• Slit-lamp exam involves an eye doctor shining a vertical beam of light on your eye and a microscope to analyze the surface of it. This test assesses the shape of your cornea and can spot other problems too.
  • Corneal mapping is a more advanced technique that uses specialized optical coherence tomography and corneal topography to map the shape of your cornea.
  • Pachymetry is a test to measure the thickness of the cornea.

Which of these methods you require will depend on the resources available to your Keratoconus doctor and how advanced your Keratoconus is.

Back to Questions

9. How Do You Measure the Severity of Keratoconus?

An Optometrist can assesses the severity of Keratoconus by determining how steep your cones are, how thin your corneas are, and their shape.

Back to Questions

10. How Can I Treat My Keratoconus?

Depending on the type of Keratoconus you have, we would treat your Keratoconus with one of the following…

  • Standard eyeglasses, only with the mildest forms of KC
  • Standard soft lenses
  • Custom soft lenses
  • Hybrid Lenses, which are small RGP lenses with a soft lens skirt
  • Small RGP (rigid gas permeable) especially made for Keratoconus
  • Small RGP lenses with a piggyback soft contact lens below it
  • Large RGP (or “Scleral” lenses)

Back to Questions

11. What is the Best Keratoconus Treatment?

While every eye is different, there is no single “best” keratoconus treatment. But I’ve seen the greatest successes with moderate to severe cases of Keratoconus with Scleral Contact Lenses.

I’ve spent the better part of my career developing effective solutions for patients with Keratoconus. The Eaglet Eye Surface Profiler is a tool that I can use to measure your entire cornea and much of the white part of your eye, called the Sclera. This level of accuracy allows me to create a pair of Scleral contact lenses that completely vaults over your cornea and gently rests on your sclera, resulting in a more comfortable Keratoconus contact lens that helps you see more clearly. It’s the state of the art for more severe cases of Keratoconus, and what I wear every day.

Back to Questions

12. How Can I Stop My Keratoconus From Getting Worse?

Like most diseases, early detection is crucial when it comes to Keratoconus. If your Keratoconus is progressing, you may need to receive the Corneal Crosslinking treatment to stop the progression. Studies have shown it to be 98% effective.

Back to Questions

13. Is Keratoconus Always Progressive?

Keratoconus is a progressive eye condition that can worsen with age. Progressive Keratoconus can be halted using the CXL or C3R (corneal cross-linking) procedure. If you have Keratoconus, it’s highly recommended that you monitor it to keep track of its progression by visiting a Keratoconus specialist regularly.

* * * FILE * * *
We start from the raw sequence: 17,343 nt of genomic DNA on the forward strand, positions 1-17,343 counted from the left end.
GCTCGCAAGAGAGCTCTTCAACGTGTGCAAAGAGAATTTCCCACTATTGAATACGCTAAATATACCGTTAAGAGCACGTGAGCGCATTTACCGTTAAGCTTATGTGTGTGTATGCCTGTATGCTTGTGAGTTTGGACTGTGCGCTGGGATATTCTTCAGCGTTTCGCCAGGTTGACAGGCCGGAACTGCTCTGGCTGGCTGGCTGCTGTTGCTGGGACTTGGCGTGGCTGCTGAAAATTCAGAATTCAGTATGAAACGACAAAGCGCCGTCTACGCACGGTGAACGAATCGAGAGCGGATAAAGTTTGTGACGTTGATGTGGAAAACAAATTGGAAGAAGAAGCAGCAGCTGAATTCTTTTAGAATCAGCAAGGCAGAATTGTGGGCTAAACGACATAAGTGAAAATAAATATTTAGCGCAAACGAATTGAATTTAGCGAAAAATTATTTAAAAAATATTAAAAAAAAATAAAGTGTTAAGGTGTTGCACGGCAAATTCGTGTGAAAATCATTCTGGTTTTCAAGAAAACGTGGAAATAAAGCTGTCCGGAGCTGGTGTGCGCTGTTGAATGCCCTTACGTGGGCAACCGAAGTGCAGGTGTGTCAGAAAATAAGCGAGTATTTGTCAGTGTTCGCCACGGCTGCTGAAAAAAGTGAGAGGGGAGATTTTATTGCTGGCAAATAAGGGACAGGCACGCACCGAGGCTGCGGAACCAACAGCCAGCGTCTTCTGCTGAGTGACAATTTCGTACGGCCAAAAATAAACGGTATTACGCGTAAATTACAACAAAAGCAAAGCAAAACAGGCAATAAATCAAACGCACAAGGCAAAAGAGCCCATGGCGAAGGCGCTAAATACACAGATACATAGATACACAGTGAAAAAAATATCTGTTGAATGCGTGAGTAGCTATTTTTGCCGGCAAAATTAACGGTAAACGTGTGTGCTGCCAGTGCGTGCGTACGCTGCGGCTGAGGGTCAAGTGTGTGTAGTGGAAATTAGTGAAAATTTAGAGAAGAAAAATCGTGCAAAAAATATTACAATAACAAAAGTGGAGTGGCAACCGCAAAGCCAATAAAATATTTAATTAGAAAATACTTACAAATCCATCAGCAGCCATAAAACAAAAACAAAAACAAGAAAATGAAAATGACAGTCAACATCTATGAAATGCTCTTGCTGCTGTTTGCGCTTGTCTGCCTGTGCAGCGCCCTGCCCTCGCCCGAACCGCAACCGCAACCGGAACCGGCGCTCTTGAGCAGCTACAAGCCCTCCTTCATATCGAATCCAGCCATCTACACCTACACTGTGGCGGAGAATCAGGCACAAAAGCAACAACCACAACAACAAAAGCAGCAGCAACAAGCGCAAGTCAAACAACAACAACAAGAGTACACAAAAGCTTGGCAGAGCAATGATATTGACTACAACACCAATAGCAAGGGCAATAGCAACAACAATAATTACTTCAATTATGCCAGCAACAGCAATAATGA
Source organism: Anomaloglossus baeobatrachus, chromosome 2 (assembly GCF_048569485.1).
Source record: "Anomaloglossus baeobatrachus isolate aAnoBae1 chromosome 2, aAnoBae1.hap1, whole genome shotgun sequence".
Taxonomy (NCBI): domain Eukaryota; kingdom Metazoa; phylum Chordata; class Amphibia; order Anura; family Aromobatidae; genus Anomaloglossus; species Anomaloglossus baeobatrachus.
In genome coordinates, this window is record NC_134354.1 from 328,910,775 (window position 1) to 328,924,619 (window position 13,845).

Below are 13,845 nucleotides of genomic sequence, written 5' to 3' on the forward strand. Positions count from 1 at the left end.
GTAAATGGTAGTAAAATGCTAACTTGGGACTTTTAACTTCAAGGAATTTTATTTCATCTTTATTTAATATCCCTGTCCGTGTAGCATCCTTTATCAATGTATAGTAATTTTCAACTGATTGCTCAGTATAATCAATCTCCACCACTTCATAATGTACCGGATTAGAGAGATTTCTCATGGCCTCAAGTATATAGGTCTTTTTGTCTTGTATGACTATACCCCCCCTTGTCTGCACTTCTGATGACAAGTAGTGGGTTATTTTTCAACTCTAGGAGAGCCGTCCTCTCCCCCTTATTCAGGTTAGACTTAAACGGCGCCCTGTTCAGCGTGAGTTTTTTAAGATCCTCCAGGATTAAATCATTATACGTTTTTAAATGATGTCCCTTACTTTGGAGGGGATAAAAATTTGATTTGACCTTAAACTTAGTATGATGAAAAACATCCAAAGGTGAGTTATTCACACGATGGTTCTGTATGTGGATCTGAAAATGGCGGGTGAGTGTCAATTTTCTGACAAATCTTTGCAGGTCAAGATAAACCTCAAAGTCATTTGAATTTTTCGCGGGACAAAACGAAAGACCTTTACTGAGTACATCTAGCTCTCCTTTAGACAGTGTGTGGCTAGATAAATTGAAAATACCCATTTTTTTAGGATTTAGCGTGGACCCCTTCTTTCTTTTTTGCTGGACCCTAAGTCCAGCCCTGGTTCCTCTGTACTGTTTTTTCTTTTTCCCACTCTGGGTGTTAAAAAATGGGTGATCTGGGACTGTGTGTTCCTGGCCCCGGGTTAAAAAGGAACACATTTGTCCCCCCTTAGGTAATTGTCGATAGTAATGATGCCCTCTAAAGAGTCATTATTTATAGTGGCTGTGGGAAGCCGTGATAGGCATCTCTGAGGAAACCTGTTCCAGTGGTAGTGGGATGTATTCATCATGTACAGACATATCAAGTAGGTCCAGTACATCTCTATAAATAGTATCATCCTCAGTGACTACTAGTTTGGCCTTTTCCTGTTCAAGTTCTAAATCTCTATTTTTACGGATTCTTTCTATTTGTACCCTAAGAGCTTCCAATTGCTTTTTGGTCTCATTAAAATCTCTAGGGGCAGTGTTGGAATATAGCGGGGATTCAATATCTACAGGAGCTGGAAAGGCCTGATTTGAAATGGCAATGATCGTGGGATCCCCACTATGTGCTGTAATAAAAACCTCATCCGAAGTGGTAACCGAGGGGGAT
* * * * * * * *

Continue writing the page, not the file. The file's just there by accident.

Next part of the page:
Kerataconus doesn’t always affect both eyes equally. Some patients may experience stronger symptoms in one eye. While corneal cross-linking can halt Keratoconus, it isn’t always necessary to have this procedure performed on both eyes. In cases where a single eye is more affected, corneal cross-linking may be performed on the affected eye while the other one is monitored over time.

Back to Questions

14. Does Keratoconus Cause Eye Pain?

Keratoconus doesn’t always cause eye pain. However, its symptoms can cause discomfort and other problems. The most common symptoms of Keratoconus include astigmatism, degrading vision quality, and corneal thinning, bulging, or rounding. Some individuals may experience corneal scarring and find themselves unable to use contact lenses. These individuals may require a corneal transplant to correct this problem.

If you have Keratoconus and experience sudden pain in your eyes, you should consult with your Keratoconus specialist immediately.

Back to Questions

15. Can Keratoconus Go Away On Its Own?

Keratoconus is a lifelong eye disease that does not go away on its own. In severe cases a corneal graft might be needed, but that does not eliminate Keratoconus. Individuals with less severe Kerataconus can reduce its effects using specialized contact lenses (hard, piggyback, hybrid, or scleral). Scleral lenses are a unique type of contact lens that rests on the white part of your eye (the sclera) and does not sit on the cornea.

Back to Questions

16. Can Keratoconus Cause Dry Eye?

Your eyes rely on tears to stay lubricated and to reduce irritation and dryness. Keratoconus can result in dry eyes because of your eyes inability to spread tears over your uneven cornea.

Individuals with Keratoconus may experience dry eye naturally or as a byproduct of wearing contact lenses that further interfere with their eye’s ability to lubricate using tear drops.

Back to Questions

17. What Do I Do If I Think I Have Keratoconus?

Keratoconus is a relatively rare eye disease that few optometrists are trained to diagnose, and even fewer are trained to treat. Dr. Barry Leonard is one of the top Keratoconus Doctors in the country and has been treating patients with KC since he was in optometry school and was diagnosed with his own Keratoconus in the 80’s. If you think you have Keratoconus, make an appointment with Dr. Leonard for a Keratoconus Screening Exam. Call our office at 818-891-6711 or make an appointment online.

Back to Keratoconus FAQ Questions